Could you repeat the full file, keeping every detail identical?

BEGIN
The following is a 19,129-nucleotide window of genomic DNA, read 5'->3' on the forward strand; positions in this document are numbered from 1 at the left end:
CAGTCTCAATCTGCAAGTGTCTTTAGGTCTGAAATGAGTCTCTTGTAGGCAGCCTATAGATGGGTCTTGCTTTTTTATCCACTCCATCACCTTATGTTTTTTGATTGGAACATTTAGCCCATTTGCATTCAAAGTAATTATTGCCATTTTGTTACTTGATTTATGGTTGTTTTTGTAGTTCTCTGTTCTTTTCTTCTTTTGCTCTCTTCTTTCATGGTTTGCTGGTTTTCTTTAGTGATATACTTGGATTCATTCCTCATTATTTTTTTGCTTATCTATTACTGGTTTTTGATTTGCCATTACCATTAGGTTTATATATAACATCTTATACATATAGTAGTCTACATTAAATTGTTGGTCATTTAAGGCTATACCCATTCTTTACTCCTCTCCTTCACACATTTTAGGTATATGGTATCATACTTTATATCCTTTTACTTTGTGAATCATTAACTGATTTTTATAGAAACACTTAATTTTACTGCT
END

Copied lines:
The following is a 19,129-nucleotide window of genomic DNA, read 5'->3' on the forward strand; positions in this document are numbered from 1 at the left end:
CAGTCTCAATCTGCAAGTGTCTTTAGGTCTGAAATGAGTCTCTTGTAGGCAGCCTATAGATGGGTCTTGCTTTTTTATCCACTCCATCACCTTATGTTTTTTGATTGGAACATTTAGCCCATTTGCATTCAAAGTAATTATTGCCATTTTGTTACTTGATTTATGGTTGTTTTTGTAGTTCTCTGTTCTTTTCTTCTTTTGCTCTCTTCTTTCATGGTTTGCTGGTTTTCTTTAGTGATATACTTGGATTCATTCCTCATTATTTTTTTGCTTATCTATTACTGGTTTTTGATTTGCCATTACCATTAGGTTTATATATAACATCTTATACATATAGTAGTCTACATTAAATTGTTGGTCATTTAAGGCTATACCCATTCTTTACTCCTCTCCTTCACACATTTTAGGTATATGGTATCATACTTTATATCCTTTTACTTTGTGAATCATTAACTGATTTTTATAGAAACACTTAATTTTACTGCT